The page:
Dr. J. Bryce Ortiz Selected for Prestigious Neuroscience Scholars Program Fellowship

Aug. 18, 2020

J. Bryce Ortiz, PhD, a postdoctoral researcher in the University of Arizona College of Medicine – Phoenix’s Department of Child Health and the Barrow Neurological Institute at Phoenix Children’s Hospital, has been awarded the Neuroscience Scholars Program (NSP) Fellowship. This is a highly competitive and prestigious two-year online training program, offered by the Society for Neuroscience, with no more than 18 applicants chosen per year. As an NSP fellow, Dr. Ortiz serves as an ambassador for the college on a national level.

“Receiving the NSP fellowship will position me to achieve my goals of becoming a principal investigator in my own lab at a research university,” Dr. Ortiz said. “It will also help me to become a better mentor and advocate for underrepresented individuals in the sciences.”

J. Bryce Ortiz, PhD

J. Bryce Ortiz, PhD

NSP fellows receive a mentoring team consisting of a senior mentor, a peer mentor and a member of the Neuroscience Scholars Program Subcommittee with whom to discuss research, career plans and additional topics. Other NSP fellow benefits include enrichment funds of up to $1,500 to support professional development activities, a structured online training program, and multiple networking opportunities with leaders in the field, peers and alumni.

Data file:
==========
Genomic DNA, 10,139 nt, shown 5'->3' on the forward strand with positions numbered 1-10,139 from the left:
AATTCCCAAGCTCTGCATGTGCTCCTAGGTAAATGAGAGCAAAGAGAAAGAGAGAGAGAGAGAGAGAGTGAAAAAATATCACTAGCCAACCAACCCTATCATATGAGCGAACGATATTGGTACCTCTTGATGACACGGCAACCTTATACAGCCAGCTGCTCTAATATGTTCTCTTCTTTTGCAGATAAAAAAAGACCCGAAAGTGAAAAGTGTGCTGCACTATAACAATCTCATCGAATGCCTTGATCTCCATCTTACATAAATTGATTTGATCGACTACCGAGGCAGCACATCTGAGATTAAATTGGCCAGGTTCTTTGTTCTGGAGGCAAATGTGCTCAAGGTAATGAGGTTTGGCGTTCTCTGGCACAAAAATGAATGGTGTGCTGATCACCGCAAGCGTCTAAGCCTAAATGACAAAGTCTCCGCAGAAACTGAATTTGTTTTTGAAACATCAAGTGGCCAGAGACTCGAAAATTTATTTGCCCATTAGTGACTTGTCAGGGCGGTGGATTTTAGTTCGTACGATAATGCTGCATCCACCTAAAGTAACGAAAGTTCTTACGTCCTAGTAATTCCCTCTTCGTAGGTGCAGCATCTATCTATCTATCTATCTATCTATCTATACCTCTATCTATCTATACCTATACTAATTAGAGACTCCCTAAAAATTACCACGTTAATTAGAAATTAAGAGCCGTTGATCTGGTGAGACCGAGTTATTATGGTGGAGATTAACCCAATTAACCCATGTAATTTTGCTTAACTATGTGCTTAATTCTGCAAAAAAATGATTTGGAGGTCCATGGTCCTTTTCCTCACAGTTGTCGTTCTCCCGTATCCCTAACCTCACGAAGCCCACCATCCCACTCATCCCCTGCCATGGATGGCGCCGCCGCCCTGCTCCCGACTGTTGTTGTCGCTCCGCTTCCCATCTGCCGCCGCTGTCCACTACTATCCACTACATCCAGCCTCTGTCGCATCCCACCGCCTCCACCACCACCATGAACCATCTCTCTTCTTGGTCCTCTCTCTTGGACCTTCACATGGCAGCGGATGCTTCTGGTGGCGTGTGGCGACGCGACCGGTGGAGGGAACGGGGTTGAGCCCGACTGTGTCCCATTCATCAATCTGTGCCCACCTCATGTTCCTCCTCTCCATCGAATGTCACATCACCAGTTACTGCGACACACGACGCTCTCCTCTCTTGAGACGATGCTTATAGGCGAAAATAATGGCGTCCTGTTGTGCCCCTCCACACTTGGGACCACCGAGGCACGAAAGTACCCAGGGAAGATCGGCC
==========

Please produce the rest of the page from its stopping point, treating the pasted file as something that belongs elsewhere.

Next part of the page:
“The NSP fellowship provides a large circle of networking. I will get to meet past and present NSP fellows, PIs from institutions around the world, and program officers from large agencies at the NIH and from the NSF,” Dr. Ortiz said. “It allows me to attend the Society for Neuroscience conference for the next two years. The conference is the largest neuroscience research conference and a great opportunity to share my research and to receive feedback on it.”

Dr. Ortiz’s current research involves understanding the dynamic relationship between pediatric traumatic brain injuries, sleep and hormones. He works in the lab of Rachel Rowe, PhD, assistant professor with the Translational Neurotrauma Research Program. The Rowe Lab is devoted to investigating the role of inflammation in regulating sleep disturbances, with the goal to improve treatment of patients with brain injuries by reducing the burdens of the injury that are associated with poor quality of life.

“Dr. Ortiz is an asset to the research community on campus and provides experience and leadership to junior scientists,” Dr. Rowe said. “This experience will allow him to share his conceptually innovative project with a national mentoring team. Such exposure will increase his visibility within the neuroscience field and facilitate his transition to faculty.”